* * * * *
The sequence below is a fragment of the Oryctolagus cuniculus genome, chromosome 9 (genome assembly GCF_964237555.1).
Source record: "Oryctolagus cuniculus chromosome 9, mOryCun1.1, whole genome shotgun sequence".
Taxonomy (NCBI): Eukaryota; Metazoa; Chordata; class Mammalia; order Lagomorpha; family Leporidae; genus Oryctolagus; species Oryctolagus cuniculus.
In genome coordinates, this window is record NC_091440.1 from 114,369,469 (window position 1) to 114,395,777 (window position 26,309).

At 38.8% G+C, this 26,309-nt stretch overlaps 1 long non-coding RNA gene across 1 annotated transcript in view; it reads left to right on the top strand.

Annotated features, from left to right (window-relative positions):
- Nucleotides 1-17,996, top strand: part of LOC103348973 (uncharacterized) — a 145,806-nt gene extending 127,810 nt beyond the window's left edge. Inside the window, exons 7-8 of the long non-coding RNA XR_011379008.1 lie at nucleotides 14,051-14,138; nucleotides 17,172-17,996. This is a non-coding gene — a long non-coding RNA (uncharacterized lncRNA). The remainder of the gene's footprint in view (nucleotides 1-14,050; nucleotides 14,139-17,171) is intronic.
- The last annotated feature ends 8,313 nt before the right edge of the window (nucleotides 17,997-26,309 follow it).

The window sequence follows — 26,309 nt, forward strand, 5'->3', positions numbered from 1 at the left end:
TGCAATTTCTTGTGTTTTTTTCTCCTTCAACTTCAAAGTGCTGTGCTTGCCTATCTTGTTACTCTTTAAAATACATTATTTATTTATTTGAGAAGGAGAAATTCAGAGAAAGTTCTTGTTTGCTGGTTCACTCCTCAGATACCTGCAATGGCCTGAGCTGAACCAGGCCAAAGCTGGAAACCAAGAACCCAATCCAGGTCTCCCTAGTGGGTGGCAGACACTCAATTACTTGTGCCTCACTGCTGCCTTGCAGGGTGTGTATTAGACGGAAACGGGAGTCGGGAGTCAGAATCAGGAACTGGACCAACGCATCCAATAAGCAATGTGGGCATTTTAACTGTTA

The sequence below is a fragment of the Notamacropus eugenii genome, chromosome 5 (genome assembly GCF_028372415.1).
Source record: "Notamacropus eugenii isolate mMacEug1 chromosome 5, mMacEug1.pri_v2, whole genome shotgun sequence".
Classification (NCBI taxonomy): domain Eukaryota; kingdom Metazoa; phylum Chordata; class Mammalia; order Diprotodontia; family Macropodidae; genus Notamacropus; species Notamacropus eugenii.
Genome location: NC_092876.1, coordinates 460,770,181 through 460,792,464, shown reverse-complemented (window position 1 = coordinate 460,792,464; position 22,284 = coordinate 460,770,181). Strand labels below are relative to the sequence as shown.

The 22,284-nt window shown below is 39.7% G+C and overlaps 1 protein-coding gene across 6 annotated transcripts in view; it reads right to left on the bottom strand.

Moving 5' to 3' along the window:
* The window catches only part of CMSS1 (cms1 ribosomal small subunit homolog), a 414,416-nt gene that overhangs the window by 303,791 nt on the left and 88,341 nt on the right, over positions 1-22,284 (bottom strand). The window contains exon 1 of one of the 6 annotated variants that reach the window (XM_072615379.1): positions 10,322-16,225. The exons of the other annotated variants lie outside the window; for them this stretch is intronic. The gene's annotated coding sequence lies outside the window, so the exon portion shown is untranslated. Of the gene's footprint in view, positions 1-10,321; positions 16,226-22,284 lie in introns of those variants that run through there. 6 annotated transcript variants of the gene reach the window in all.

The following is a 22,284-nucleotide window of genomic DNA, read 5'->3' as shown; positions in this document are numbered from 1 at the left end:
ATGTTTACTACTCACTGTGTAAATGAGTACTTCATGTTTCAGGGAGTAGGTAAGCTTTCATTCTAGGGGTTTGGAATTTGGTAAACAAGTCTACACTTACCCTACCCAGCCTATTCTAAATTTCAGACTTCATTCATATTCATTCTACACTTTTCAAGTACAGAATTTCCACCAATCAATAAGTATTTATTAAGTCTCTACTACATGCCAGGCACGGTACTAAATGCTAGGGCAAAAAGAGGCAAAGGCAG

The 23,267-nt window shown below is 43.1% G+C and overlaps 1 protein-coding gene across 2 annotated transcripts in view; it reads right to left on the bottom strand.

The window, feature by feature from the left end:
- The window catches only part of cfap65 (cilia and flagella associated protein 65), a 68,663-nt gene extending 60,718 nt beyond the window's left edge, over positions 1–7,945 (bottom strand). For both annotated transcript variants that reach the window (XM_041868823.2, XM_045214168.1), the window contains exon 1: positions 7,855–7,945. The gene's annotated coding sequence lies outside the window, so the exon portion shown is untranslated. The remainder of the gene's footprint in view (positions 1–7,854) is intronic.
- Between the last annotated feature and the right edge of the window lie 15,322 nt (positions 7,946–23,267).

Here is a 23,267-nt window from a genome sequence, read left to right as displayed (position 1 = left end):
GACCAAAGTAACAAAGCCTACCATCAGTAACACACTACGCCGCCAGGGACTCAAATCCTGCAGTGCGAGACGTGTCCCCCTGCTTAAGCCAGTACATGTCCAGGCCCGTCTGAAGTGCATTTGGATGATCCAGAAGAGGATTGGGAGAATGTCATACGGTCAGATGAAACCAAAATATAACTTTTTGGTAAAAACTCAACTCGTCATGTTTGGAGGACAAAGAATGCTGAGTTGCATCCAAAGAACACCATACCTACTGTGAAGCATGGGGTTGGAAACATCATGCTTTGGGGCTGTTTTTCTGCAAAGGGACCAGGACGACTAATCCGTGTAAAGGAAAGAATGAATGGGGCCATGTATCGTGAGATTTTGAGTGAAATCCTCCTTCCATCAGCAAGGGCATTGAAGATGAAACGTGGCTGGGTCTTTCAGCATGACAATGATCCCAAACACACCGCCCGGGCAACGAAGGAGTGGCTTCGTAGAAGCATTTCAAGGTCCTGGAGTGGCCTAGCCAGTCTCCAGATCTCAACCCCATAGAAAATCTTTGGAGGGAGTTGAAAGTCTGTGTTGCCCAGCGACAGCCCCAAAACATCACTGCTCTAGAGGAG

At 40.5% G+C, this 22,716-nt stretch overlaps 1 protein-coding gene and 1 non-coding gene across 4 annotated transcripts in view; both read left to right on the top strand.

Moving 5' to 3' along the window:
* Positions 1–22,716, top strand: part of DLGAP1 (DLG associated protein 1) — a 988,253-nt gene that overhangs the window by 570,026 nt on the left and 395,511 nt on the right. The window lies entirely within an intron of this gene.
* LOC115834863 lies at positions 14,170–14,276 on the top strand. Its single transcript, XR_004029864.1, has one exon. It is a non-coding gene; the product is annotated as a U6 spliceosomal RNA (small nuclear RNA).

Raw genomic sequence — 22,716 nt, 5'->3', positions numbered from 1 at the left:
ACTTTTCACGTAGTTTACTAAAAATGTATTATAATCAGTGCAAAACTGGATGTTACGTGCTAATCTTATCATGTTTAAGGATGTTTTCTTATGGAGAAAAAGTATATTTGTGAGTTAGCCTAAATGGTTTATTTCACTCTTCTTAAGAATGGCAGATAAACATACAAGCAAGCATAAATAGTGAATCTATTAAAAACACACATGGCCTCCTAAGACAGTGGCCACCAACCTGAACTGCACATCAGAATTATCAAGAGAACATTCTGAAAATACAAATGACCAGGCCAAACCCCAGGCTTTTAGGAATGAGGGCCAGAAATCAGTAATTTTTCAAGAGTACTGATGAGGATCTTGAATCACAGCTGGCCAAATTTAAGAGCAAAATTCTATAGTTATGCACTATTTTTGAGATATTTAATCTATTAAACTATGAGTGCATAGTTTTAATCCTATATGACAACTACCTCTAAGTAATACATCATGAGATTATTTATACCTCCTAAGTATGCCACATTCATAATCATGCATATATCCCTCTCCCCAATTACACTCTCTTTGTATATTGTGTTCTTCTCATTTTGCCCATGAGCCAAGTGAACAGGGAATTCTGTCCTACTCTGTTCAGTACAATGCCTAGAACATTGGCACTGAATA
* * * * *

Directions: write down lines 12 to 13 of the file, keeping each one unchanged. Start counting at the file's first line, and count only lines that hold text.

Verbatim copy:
Source record: "Notamacropus eugenii isolate mMacEug1 chromosome 5, mMacEug1.pri_v2, whole genome shotgun sequence".
Classification (NCBI taxonomy): domain Eukaryota; kingdom Metazoa; phylum Chordata; class Mammalia; order Diprotodontia; family Macropodidae; genus Notamacropus; species Notamacropus eugenii.